A lot of things can change in three years. And that’s a fact that’s more than evident in the output of Critical Music’s Russian signee Enei. Leading on from the success of 2012’s Machines LP, Alexey Egorchekov returns with his accomplished second album project, Rituals. This spirited and varied body of work is somewhat of a technical showcase of the dexterity and imagination that this exciting producer has to offer. The Critical Sound gang are gearing up for another huge FABRICLIVE line up this Friday 30th October, where you can join Kasra and co. in toasting the newest edition to their LP catalogue. So, in light of his new album and the impending chaos that’ll bore deep into Room Two this Friday, we caught up with St Petersburg’s finest for a chat about all things Rituals…
You must be excited to be releasing album number two. How are you feeling right now?
Enei: Yeah, I’m feeling really excited as that’s a big step for me! I am very happy with every track. It shows absolutely every side of me on this LP!
You’re cited as having fortified Critical’s sound in 2012 with Machines. During this time of accelerated output and subsequent disposability of digital music, the album has endured with a number of tunes that are still on regular rotation in 2015. How did you approach writing the follow up to a hugely successful first album?
I am always trying to be outside of all trends, but taking a little bit from every current trend. Also, doing music from the soul and not from the brain. Never think about trends. Don’t think of how to become a trendsetter, or to be the most successful guy in any kind of genre and eventually you could be!
In the past three years, Critical Music have incorporated a wider, more diverse roster with an ever present emphasis on production value. As Critical’s first exclusively signed artist, how has the evolution of the label during this time pushed your boundaries as a producer?
I think the label grows with an artist, so it is kind of a productive collaboration. So, I think Kasra is doing it very well by inviting all of the talented guys across different genres! But it’s definitely all future thinking music, and it will never be boring, old fashioned or lacking in quality.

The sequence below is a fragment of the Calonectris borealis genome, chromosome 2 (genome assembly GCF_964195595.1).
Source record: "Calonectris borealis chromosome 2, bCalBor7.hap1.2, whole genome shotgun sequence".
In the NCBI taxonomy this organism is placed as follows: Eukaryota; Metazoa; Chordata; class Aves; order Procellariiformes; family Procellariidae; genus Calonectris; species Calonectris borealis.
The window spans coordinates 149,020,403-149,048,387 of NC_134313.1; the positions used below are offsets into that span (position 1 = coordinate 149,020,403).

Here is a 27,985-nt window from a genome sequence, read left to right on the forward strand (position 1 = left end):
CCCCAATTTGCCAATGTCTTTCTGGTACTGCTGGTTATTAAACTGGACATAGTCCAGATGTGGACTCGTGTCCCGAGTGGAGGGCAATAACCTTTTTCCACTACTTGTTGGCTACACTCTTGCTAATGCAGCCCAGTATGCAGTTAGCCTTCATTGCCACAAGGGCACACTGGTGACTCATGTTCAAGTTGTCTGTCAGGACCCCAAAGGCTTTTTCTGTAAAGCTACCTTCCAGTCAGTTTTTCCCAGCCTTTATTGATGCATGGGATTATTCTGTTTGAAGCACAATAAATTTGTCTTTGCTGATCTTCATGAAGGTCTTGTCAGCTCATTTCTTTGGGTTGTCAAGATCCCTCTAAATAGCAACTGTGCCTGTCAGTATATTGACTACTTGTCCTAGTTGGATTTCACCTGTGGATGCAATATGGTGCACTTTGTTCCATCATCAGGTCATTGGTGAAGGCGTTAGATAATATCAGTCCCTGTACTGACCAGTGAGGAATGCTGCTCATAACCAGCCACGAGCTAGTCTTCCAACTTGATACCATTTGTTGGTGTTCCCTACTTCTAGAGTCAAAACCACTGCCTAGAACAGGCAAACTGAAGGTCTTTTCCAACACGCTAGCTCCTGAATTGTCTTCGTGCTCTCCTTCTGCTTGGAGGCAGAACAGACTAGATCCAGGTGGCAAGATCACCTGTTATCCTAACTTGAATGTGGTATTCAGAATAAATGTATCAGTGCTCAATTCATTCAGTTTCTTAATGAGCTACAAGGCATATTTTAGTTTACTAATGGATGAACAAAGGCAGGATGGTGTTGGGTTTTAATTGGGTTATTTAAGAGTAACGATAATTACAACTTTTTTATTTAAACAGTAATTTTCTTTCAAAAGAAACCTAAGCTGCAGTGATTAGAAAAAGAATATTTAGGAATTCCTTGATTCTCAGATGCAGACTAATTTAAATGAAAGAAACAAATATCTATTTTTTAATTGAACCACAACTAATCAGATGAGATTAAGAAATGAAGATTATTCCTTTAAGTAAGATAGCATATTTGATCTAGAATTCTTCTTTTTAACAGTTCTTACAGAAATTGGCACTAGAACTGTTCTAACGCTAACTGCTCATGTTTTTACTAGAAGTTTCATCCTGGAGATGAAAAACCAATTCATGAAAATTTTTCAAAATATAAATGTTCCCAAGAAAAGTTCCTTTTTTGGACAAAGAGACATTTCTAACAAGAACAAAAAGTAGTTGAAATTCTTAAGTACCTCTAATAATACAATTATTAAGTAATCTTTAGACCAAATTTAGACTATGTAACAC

Machines was lauded for its uniform minimal tribalism, that perfectly captured the mood of drum &; bass at that moment in time. In comparison, Rituals has widened the parameters and plays with extremes; from the aggressive, jump-up leanings of ‘Bad Proof’ to new grounds of the jazzy and organic ‘Moment of Now’ with Frank Carter III. It seems like you have moved on from what is arguably a concept album of sorts, toward writing tracks with each a separate concept in mind. Why is this?
I like and listen to a lot of styles of music, from industrial noise to rockabilly, so it is the same with my own music. Yes, in 2012 I was trying to experiment with all of those dark and deep techy rollers because I really like the sound of ‘90s tech step and old neurofunk. Some people are still doing huge rollers in this genre, but I was getting a little bit bored and was trying to find myself in more complex and different sounds. It still has plenty of jungle, tech and dark atmospheres, but it’s a little bit of everything. I was also interested in vocals recording and processing, that’s why I collaborated with those guys.